ICO urges ministers to review use of Whatsapp and other private channels | Information commissioner | The Guardian
The UK data watchdog has urged ministers to review the use of private correspondence channels after reprimanding the Department of Health and Social Care for sharing official information via WhatsApp, texts and private email accounts.
The Information Commissioner’s Office said there had been extensive use of such channels within the department, which represented real risks to accountability and transparency within government.
It said the DHSC had lacked the “appropriate organisational or technical controls” to ensure risks were properly managed and called for a government-wide review into the use of such channels – including private emails and WhatsApp messages – across Whitehall.
“Evidence more widely available in the public domain also suggests this practice is commonly seen across much of the rest of government and predates the pandemic,” said the ICO.
The ICO launched its investigation in July last year amid concerns about the use of private messaging channels by the former health secretary Matt Hancock – and his deputy, James Bethell. The report found that official information had been shared through 29 WhatsApp accounts, 17 private text accounts, eight private email accounts and one LinkedIn account.
John Edwards, the UK information commissioner, said: “I understand the value of instant communication that something like WhatsApp can bring, particularly during the pandemic where officials were forced to make quick decisions and work to meet varying demands.
“However, the price of using these methods, although not against the law, must not result in a lack of transparency and inadequate data security.”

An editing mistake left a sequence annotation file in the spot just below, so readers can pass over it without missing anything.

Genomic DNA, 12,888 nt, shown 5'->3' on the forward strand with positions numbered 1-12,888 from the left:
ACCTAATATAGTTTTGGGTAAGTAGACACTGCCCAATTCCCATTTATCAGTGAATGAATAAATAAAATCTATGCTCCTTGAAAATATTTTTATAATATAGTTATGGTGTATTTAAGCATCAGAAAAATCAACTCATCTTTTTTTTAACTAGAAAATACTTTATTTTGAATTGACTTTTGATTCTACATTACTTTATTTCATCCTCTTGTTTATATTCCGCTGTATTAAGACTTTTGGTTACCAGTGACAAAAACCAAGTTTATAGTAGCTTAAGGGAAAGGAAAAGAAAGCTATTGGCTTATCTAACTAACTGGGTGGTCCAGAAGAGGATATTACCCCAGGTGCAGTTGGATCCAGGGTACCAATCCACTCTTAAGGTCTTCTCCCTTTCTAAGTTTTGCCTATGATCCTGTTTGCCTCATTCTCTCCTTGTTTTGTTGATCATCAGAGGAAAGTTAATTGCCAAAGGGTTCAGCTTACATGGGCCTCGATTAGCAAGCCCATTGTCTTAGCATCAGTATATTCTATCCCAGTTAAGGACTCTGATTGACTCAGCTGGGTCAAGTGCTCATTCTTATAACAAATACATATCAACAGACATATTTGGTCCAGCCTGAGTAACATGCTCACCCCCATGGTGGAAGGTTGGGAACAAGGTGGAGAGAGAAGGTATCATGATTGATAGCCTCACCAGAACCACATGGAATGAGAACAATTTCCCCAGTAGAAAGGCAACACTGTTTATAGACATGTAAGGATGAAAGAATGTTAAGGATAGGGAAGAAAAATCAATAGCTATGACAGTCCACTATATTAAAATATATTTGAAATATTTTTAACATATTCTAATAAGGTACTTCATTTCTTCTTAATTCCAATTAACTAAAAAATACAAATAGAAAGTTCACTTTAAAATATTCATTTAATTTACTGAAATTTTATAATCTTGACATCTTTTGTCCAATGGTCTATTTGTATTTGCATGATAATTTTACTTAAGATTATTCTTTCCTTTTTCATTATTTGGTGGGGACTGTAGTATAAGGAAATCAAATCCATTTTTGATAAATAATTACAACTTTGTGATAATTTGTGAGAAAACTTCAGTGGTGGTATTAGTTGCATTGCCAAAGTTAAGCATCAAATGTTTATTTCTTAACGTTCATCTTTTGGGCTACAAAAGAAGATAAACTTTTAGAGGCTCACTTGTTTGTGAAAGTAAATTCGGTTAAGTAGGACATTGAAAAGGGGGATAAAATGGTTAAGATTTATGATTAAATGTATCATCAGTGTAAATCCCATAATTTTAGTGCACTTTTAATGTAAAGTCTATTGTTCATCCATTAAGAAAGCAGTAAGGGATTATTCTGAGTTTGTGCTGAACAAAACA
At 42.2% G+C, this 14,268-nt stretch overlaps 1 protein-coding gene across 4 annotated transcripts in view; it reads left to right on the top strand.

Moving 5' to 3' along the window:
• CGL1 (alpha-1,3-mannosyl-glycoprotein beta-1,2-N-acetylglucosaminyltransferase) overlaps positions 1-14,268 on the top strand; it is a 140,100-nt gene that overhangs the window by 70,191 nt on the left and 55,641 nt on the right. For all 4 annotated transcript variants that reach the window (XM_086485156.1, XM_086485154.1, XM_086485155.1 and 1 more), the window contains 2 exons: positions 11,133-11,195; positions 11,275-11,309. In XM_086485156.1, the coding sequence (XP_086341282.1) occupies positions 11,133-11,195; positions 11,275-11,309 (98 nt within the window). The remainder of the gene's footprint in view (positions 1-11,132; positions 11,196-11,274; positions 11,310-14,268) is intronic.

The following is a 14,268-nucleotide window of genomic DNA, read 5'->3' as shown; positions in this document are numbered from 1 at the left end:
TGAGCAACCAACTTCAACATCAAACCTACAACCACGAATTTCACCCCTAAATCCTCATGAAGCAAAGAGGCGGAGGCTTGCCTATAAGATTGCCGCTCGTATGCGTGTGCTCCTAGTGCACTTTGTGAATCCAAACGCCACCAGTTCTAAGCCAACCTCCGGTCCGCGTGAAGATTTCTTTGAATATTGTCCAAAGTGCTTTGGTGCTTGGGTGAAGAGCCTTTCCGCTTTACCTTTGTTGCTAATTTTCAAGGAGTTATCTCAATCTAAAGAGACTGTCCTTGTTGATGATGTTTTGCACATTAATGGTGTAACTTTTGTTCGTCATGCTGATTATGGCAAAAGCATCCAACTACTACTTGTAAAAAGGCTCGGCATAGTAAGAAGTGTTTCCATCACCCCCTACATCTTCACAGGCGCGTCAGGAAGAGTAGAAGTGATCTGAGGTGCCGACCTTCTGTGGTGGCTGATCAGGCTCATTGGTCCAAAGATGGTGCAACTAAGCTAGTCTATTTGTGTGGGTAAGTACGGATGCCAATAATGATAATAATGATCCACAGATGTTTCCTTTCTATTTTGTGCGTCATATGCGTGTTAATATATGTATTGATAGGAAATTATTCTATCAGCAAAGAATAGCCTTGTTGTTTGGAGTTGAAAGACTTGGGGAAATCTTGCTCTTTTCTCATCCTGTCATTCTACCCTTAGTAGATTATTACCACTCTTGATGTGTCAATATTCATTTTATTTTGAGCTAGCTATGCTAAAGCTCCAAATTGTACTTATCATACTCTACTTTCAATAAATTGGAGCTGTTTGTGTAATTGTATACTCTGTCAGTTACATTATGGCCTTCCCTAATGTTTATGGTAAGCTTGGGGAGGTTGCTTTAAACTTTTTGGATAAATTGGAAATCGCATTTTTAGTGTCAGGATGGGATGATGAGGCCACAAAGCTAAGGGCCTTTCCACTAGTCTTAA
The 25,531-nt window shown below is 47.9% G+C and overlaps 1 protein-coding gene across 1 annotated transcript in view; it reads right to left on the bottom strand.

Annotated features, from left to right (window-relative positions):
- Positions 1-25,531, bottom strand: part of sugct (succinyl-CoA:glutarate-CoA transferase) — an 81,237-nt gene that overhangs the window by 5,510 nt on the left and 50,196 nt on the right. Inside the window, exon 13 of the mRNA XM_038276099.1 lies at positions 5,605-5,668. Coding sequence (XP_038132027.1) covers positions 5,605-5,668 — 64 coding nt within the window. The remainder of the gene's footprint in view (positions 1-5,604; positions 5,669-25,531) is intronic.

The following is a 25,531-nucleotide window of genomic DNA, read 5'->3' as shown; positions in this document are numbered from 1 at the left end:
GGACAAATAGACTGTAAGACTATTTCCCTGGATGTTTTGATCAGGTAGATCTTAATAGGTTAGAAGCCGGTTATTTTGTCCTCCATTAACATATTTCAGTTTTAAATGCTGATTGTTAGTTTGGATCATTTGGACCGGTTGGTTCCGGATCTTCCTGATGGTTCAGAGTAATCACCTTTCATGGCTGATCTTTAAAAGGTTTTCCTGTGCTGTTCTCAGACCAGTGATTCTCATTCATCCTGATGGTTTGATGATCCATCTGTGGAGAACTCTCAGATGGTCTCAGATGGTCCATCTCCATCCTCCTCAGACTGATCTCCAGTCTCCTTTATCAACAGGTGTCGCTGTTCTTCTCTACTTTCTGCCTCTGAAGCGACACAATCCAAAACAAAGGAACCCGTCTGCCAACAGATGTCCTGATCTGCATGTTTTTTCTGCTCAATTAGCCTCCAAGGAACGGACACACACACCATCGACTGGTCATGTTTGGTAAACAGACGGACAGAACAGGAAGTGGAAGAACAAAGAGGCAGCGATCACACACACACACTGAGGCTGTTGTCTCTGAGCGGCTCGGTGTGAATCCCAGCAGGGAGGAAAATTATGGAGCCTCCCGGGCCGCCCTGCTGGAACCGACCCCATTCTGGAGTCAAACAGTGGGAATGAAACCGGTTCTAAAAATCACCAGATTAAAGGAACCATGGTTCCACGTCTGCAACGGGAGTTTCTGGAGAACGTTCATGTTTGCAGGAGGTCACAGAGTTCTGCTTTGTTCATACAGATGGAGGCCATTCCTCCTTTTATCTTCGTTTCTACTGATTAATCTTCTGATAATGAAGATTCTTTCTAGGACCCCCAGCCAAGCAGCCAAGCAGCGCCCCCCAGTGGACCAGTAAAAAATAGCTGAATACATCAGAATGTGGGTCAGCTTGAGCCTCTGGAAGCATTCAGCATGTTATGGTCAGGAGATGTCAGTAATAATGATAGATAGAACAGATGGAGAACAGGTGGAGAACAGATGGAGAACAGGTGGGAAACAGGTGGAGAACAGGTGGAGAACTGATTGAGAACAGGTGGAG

The ICO said a reprimand had been issued to DHSC under the UK general data protection regulation, requiring that the department improve its processes and procedures around the handling of personal information through private correspondence channels and ensuring that information is kept secure.
A government spokesperson said the ICO report would be considered carefully and that a review into the policy for use of “non-corporate” communication channels was already under way.
“This report makes clear that the correspondence channels used by ministers and the department were lawful,” said the spokesperson. “Ministers and officials had to work at extraordinary pace during the pandemic and the use of modern technology was necessary to deliver important public services that saved lives.”
The report found that a mix of private and official accounts were used by Hancock, who resigned a month before the investigation was launched, and other DHSC ministers including Lord Bethell. It also found that material from private accounts was regularly forwarded to official accounts to “ensure information was recorded appropriately”.
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